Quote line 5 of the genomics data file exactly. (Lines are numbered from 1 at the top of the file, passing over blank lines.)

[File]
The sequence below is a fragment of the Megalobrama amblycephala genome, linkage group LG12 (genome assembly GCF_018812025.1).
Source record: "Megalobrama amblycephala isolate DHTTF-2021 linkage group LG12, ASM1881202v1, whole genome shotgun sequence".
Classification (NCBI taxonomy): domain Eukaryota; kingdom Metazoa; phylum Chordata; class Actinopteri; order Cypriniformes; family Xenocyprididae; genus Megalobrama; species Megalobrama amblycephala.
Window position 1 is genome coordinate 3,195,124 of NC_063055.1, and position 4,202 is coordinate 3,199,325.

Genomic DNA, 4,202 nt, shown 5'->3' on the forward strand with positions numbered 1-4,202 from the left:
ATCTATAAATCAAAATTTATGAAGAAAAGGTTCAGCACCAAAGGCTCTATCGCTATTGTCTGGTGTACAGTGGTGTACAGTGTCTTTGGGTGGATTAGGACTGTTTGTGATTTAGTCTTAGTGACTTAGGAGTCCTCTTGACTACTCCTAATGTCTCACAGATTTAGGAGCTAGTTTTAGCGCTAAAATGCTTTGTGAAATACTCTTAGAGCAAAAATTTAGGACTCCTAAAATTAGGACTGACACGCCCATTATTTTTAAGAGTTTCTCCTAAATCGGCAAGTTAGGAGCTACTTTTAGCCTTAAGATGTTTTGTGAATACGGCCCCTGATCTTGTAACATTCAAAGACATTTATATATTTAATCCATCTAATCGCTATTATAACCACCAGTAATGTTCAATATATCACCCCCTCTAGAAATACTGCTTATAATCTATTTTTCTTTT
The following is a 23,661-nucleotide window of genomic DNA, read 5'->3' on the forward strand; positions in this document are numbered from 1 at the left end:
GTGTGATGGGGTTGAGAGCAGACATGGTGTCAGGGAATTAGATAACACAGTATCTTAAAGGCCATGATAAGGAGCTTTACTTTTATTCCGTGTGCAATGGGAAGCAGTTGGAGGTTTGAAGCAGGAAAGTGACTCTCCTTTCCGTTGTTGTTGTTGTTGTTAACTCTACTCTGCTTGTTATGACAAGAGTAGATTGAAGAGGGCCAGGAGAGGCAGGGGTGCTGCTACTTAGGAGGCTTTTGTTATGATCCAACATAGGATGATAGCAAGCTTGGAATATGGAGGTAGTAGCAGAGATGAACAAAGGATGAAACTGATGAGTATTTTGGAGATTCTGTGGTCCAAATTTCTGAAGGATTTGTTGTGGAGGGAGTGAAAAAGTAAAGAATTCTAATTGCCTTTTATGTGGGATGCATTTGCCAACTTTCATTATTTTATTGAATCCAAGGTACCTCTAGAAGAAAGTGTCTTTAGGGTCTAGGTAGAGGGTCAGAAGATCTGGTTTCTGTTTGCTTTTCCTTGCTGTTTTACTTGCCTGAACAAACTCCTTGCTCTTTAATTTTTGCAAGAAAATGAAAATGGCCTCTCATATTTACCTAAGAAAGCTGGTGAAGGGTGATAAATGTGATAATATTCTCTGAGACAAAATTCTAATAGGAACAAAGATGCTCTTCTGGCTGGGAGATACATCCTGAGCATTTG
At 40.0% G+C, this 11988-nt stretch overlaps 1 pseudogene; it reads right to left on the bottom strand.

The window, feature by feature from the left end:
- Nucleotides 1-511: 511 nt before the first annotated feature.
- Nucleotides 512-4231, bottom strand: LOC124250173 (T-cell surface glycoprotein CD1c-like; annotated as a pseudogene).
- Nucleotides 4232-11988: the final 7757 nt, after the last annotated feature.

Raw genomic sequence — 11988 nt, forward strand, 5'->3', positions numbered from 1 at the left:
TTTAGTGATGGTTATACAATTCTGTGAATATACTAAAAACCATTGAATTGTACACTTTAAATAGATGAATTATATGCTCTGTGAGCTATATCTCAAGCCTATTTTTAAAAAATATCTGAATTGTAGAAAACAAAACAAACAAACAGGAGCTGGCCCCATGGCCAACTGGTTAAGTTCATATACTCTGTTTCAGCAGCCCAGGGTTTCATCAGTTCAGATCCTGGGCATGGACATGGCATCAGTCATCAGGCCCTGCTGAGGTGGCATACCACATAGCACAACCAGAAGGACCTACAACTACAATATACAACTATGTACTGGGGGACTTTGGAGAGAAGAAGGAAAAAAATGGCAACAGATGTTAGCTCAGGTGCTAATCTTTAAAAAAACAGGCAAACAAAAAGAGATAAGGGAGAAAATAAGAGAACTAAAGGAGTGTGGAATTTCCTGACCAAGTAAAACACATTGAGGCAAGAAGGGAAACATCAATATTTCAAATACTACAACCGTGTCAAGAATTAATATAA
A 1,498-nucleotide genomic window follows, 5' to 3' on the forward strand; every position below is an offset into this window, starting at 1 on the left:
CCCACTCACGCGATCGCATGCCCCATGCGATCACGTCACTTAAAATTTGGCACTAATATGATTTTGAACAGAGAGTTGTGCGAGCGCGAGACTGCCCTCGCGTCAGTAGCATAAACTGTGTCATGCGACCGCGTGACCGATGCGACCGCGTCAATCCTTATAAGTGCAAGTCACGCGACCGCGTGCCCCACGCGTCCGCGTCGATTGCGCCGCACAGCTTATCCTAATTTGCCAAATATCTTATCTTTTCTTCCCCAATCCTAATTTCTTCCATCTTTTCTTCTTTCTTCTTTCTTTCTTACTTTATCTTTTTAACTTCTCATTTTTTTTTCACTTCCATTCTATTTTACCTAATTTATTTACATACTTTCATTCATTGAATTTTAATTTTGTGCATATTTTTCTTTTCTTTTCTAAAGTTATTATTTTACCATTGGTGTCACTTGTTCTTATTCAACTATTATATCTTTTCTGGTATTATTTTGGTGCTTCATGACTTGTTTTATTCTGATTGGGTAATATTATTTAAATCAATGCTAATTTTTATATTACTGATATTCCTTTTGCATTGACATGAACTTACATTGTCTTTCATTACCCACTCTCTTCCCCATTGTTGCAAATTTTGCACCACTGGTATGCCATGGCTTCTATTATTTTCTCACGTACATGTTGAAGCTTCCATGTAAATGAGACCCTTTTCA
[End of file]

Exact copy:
Genomic DNA, 4,202 nt, shown 5'->3' on the forward strand with positions numbered 1-4,202 from the left: